Such is indeed the focus of many weight control programs. However, they are missing one vital ingredient: acceptance of personal responsibility. At a 12-Step meeting, members repetitively admit to the group: "My name is B and I'm an alcoholic." Imagine, if you will, the different atmosphere that would be engendered if a member were to state: "My name is B. I drink a lot because I inherited the genes from my drunken parents and I can't drink, like all my friends can, without overdoing it. It's so unfair that everyone else can enjoy a drink and I can't."
Such a statement sounds ridiculous coming from an admitted problem drinker yet that is exactly what we allow from our problem eaters. It is far more likely that we will tell a close friend: "M, I think you have a problem with alcohol and I want you to get help," than we will tell an equally close friend: "G, I think you have a problem with too much eating and I want you to get help."
We remain silent about overweight because we don't want to hurt anyone's feelings. We use euphemisms like "heavy" and "queen-sized" to avoid the word "fat." When a very overweight friend asks plaintively, "Don't you think this dress makes me look slimmer?" we quietly agree, refusing to give the honest answer that nothing in the world will make her look slimmer except losing 60 pounds of avoirdupois!
One lesson learned over decades of CD research and treatment is that the problem must be acknowledged before it can be addressed and beaten. CD clients are notorious for making excuses, playing mind games with those around them, and shirking self-responsibility whenever they can. If we can bring ourselves to acknowledge that we are addicted to food, it allows for eventual movement into a process of change, bypassing the excuses and rationalizations at which overeaters excel -- to an extent that their CD counterparts would admire.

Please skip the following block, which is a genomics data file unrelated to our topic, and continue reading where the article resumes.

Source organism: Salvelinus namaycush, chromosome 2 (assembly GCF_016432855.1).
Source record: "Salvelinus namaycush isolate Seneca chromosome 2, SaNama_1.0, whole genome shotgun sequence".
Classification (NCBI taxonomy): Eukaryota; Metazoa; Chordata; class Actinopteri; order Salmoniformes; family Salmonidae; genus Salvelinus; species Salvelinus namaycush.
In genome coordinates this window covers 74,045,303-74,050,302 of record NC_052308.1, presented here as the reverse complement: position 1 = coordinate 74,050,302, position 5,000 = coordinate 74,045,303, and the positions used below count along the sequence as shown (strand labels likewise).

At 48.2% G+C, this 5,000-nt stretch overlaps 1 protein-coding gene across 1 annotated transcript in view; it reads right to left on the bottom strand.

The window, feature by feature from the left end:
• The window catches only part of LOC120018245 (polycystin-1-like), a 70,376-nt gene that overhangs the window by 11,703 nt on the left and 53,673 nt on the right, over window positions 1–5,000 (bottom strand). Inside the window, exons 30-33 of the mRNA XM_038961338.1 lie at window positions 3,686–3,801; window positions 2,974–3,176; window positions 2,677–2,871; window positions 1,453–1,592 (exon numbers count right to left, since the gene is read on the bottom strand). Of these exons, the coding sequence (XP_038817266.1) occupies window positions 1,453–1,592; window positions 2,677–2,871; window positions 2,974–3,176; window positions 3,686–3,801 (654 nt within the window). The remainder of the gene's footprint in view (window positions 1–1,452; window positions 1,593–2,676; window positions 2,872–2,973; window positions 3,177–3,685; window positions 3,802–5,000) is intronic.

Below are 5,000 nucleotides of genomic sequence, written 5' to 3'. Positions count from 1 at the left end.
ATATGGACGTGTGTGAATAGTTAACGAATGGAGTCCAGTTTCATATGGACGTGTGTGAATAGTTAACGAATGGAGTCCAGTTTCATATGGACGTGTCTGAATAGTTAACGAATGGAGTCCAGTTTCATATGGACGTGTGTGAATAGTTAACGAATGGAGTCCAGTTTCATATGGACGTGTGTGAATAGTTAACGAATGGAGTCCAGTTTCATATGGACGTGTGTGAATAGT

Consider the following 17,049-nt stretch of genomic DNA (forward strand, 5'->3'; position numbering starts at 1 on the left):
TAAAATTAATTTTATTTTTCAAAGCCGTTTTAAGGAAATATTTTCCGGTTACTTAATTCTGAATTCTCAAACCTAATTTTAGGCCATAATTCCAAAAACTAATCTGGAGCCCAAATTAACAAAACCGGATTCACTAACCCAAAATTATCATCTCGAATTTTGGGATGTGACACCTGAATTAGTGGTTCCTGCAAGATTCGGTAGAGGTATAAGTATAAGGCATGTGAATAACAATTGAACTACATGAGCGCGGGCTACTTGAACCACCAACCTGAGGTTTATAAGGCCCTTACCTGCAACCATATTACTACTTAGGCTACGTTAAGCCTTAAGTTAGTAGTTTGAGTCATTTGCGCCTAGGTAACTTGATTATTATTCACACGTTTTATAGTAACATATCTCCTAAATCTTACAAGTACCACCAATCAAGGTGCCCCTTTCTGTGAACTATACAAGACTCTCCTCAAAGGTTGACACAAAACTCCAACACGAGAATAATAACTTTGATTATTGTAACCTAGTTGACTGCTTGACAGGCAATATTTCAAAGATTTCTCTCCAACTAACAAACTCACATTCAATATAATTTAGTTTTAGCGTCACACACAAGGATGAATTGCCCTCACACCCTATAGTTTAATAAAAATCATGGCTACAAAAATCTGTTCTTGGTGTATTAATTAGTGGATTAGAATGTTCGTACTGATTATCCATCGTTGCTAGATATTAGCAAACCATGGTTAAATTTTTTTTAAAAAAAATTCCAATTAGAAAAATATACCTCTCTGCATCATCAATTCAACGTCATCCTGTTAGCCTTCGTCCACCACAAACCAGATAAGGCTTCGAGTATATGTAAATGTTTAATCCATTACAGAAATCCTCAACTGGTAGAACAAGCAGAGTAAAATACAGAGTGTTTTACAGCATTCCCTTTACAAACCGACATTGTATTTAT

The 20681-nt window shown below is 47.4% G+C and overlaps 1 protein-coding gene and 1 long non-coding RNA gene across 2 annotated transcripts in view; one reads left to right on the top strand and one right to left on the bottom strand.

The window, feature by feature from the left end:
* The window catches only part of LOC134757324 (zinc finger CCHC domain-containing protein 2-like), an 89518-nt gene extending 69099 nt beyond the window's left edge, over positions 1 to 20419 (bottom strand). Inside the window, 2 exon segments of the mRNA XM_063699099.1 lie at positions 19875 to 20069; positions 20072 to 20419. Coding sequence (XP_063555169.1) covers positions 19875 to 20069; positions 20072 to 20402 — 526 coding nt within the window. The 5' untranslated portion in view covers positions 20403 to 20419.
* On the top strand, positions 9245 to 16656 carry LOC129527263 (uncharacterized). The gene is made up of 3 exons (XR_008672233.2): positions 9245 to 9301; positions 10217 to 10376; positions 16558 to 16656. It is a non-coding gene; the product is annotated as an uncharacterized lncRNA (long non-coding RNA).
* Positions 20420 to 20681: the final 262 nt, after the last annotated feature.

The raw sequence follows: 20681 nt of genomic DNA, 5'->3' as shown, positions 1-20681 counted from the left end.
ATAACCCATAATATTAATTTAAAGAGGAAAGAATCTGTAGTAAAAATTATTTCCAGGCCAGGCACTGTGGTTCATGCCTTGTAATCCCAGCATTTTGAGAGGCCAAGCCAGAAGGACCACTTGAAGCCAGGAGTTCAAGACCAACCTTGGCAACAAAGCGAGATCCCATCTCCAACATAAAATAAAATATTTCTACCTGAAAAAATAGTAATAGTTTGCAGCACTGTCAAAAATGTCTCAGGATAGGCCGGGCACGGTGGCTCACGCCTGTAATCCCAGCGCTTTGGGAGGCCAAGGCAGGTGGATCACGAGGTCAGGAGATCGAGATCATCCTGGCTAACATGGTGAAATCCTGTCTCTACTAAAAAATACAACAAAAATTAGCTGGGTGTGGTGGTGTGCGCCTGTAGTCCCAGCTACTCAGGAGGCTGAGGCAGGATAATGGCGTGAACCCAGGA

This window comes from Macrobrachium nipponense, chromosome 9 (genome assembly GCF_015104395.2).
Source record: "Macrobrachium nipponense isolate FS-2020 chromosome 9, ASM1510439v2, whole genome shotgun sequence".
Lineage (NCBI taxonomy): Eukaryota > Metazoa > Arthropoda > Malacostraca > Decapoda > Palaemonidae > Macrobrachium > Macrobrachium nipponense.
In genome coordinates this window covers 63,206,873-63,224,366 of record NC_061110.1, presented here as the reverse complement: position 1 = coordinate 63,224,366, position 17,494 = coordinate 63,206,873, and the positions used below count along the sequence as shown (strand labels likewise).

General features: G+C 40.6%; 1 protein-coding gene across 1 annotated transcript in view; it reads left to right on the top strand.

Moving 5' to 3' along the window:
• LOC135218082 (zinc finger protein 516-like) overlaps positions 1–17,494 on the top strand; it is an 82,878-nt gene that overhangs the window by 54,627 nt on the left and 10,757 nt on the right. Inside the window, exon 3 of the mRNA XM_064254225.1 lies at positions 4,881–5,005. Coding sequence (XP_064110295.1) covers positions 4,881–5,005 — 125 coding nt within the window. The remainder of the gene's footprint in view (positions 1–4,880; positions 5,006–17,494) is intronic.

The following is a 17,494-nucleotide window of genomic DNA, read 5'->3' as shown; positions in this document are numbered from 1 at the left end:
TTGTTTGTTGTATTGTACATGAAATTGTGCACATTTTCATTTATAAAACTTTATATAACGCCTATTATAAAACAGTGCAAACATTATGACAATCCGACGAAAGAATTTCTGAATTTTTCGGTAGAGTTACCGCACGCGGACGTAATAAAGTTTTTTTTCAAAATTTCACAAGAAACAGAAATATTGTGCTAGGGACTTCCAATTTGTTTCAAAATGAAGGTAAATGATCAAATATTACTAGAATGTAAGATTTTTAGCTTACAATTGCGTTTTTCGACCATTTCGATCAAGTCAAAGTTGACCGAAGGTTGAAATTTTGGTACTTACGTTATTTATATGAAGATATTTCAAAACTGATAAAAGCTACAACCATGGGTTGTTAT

Confrontation of the problem requires that we drop the fa?ade of politeness and euphemistic phrasing. As a society, we need to look at others and ourselves and call it as we see it. If I'm fat, I'm fat, and it's my responsibility to not only admit that honestly, but to also admit to myself and the world that it is my fault: I am the one who made myself fat. No one else forced food into my mouth. Like the recovering alcoholic at the bar, I can always say no or drink a plain club soda. Like the recovering cocaine addict who learns to stay away from certain street corners or drug houses, I can stay away from bakeries, fast food outlets, and pizza parlors.
Weight control can be simple - eat only what you need to survive - but never easy. The fallacy of many diets is that we can lose weight without suffering. Stopping or minimizing CD abuse is always painful and a craving for chocolate, ice cream, or the urge for sugar (no one seems to crave vegetables) can be as overwhelming to the dieter as the addict's emotional need for his drug of choice.
Naming our national weight problem for what it really is, a plain old addiction to food, releases us to start the process of rehab and recovery that has been so completely developed in the CD field. Honesty, and the willingness to work through pain to reach our goal, allows us to not only accept our responsibility for our problem but also to relish the triumph of our eventual success.
Virginia Bola is a licensed psychologist and an admitted diet fanatic. She specializes in therapeutic reframing and the effects of attitudes and motivation on individual goals. The author of The Wolf at the Door: An Unemployment Survival Manual, and a free ezine, The Worker's Edge, she recently completed a psychologically-based weight control book: Diet with an Attitude:A Weight Loss Workbook. She can be reached at http://www.DietWithAnAttitude.com